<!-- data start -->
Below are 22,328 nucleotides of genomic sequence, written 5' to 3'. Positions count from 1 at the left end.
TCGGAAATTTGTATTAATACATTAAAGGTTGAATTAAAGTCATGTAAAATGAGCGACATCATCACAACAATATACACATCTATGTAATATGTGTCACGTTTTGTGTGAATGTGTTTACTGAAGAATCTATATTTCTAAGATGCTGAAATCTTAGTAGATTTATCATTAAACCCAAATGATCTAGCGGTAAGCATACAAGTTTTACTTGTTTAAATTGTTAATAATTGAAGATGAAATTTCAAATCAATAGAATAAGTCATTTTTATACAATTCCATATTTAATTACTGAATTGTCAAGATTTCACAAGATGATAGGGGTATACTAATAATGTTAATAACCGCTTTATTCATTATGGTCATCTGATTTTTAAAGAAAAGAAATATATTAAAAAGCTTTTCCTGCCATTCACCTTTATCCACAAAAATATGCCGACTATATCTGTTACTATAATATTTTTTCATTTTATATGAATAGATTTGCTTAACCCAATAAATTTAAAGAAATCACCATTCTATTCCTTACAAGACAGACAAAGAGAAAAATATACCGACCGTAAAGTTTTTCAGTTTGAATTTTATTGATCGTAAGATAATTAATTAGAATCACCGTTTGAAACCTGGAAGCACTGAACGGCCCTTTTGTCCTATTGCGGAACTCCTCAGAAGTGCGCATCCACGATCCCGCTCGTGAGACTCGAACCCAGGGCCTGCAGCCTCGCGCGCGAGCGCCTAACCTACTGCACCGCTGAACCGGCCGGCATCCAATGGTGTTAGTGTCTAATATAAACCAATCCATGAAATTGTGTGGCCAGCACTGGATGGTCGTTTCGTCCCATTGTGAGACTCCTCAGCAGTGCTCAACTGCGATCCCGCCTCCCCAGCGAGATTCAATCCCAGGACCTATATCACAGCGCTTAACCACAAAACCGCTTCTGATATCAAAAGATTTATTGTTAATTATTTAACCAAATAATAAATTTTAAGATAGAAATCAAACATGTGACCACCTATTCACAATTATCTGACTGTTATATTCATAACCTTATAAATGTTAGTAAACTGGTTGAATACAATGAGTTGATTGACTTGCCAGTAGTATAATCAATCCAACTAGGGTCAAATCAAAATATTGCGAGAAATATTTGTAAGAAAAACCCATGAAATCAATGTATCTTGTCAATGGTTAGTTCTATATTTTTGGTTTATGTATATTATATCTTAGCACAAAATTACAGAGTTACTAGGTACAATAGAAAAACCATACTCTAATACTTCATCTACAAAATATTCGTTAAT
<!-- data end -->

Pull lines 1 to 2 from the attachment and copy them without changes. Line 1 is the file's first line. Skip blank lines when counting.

Below are 22,328 nucleotides of genomic sequence, written 5' to 3'. Positions count from 1 at the left end.
TCGGAAATTTGTATTAATACATTAAAGGTTGAATTAAAGTCATGTAAAATGAGCGACATCATCACAACAATATACACATCTATGTAATATGTGTCACGTTTTGTGTGAATGTGTTTACTGAAGAATCTATATTTCTAAGATGCTGAAATCTTAGTAGATTTATCATTAAACCCAAATGATCTAGCGGTAAGCATACAAGTTTTACTTGTTTAAATTGTTAATAATTGAAGATGAAATTTCAAATCAATAGAATAAGTCATTTTTATACAATTCCATATTTAATTACTGAATTGTCAAGATTTCACAAGATGATAGGGGTATACTAATAATGTTAATAACCGCTTTATTCATTATGGTCATCTGATTTTTAAAGAAAAGAAATATATTAAAAAGCTTTTCCTGCCATTCACCTTTATCCACAAAAATATGCCGACTATATCTGTTACTATAATATTTTTTCATTTTATATGAATAGATTTGCTTAACCCAATAAATTTAAAGAAATCACCATTCTATTCCTTACAAGACAGACAAAGAGAAAAATATACCGACCGTAAAGTTTTTCAGTTTGAATTTTATTGATCGTAAGATAATTAATTAGAATCACCGTTTGAAACCTGGAAGCACTGAACGGCCCTTTTGTCCTATTGCGGAACTCCTCAGAAGTGCGCATCCACGATCCCGCTCGTGAGACTCGAACCCAGGGCCTGCAGCCTCGCGCGCGAGCGCCTAACCTACTGCACCGCTGAACCGGCCGGCATCCAATGGTGTTAGTGTCTAATATAAACCAATCCATGAAATTGTGTGGCCAGCACTGGATGGTCGTTTCGTCCCATTGTGAGACTCCTCAGCAGTGCTCAACTGCGATCCCGCCTCCCCAGCGAGATTCAATCCCAGGACCTATATCACAGCGCTTAACCACAAAACCGCTTCTGATATCAAAAGATTTATTGTTAATTATTTAACCAAATAATAAATTTTAAGATAGAAATCAAACATGTGACCACCTATTCACAATTATCTGACTGTTATATTCATAACCTTATAAATGTTAGTAAACTGGTTGAATACAATGAGTTGATTGACTTGCCAGTAGTATAATCAATCCAACTAGGGTCAAATCAAAATATTGCGAGAAATATTTGTAAGAAAAACCCATGAAATCAATGTATCTTGTCAATGGTTAGTTCTATATTTTTGGTTTATGTATATTATATCTTAGCACAAAATTACAGAGTTACTAGGTACAATAGAAAAACCATACTCTAATACTTCATCTACAAAATATTCGTTAAT